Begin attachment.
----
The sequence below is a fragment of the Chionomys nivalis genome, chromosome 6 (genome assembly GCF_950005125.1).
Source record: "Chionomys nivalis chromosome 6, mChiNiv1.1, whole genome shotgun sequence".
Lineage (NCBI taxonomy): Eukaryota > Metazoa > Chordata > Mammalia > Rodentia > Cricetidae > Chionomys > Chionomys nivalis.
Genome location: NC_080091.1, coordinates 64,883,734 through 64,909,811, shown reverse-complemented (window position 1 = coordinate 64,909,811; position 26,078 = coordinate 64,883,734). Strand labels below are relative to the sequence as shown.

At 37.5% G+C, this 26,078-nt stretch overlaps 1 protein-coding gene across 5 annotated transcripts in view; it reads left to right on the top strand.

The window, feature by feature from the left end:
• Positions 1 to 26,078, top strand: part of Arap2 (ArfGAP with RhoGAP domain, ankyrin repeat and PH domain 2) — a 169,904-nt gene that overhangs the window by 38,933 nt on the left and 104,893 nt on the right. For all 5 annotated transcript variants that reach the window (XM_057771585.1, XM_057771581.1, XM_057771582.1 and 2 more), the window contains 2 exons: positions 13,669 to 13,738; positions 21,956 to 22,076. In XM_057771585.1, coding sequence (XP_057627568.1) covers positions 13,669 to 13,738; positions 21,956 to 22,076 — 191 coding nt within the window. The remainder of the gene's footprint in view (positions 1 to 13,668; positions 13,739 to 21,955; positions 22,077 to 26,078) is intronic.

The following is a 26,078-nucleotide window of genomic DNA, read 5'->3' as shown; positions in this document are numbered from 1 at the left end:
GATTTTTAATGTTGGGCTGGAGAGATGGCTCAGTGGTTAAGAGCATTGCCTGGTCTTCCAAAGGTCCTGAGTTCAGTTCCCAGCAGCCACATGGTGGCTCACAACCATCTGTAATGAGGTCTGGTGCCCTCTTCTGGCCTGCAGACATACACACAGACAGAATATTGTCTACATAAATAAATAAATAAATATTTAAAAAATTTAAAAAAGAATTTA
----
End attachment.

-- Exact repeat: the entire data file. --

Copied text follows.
The sequence below is a fragment of the Chionomys nivalis genome, chromosome 6 (genome assembly GCF_950005125.1).
Source record: "Chionomys nivalis chromosome 6, mChiNiv1.1, whole genome shotgun sequence".
Lineage (NCBI taxonomy): Eukaryota > Metazoa > Chordata > Mammalia > Rodentia > Cricetidae > Chionomys > Chionomys nivalis.
Genome location: NC_080091.1, coordinates 64,883,734 through 64,909,811, shown reverse-complemented (window position 1 = coordinate 64,909,811; position 26,078 = coordinate 64,883,734). Strand labels below are relative to the sequence as shown.

At 37.5% G+C, this 26,078-nt stretch overlaps 1 protein-coding gene across 5 annotated transcripts in view; it reads left to right on the top strand.

The window, feature by feature from the left end:
• Positions 1 to 26,078, top strand: part of Arap2 (ArfGAP with RhoGAP domain, ankyrin repeat and PH domain 2) — a 169,904-nt gene that overhangs the window by 38,933 nt on the left and 104,893 nt on the right. For all 5 annotated transcript variants that reach the window (XM_057771585.1, XM_057771581.1, XM_057771582.1 and 2 more), the window contains 2 exons: positions 13,669 to 13,738; positions 21,956 to 22,076. In XM_057771585.1, coding sequence (XP_057627568.1) covers positions 13,669 to 13,738; positions 21,956 to 22,076 — 191 coding nt within the window. The remainder of the gene's footprint in view (positions 1 to 13,668; positions 13,739 to 21,955; positions 22,077 to 26,078) is intronic.

The following is a 26,078-nucleotide window of genomic DNA, read 5'->3' as shown; positions in this document are numbered from 1 at the left end:
GATTTTTAATGTTGGGCTGGAGAGATGGCTCAGTGGTTAAGAGCATTGCCTGGTCTTCCAAAGGTCCTGAGTTCAGTTCCCAGCAGCCACATGGTGGCTCACAACCATCTGTAATGAGGTCTGGTGCCCTCTTCTGGCCTGCAGACATACACACAGACAGAATATTGTCTACATAAATAAATAAATAAATATTTAAAAAATTTAAAAAAGAATTTA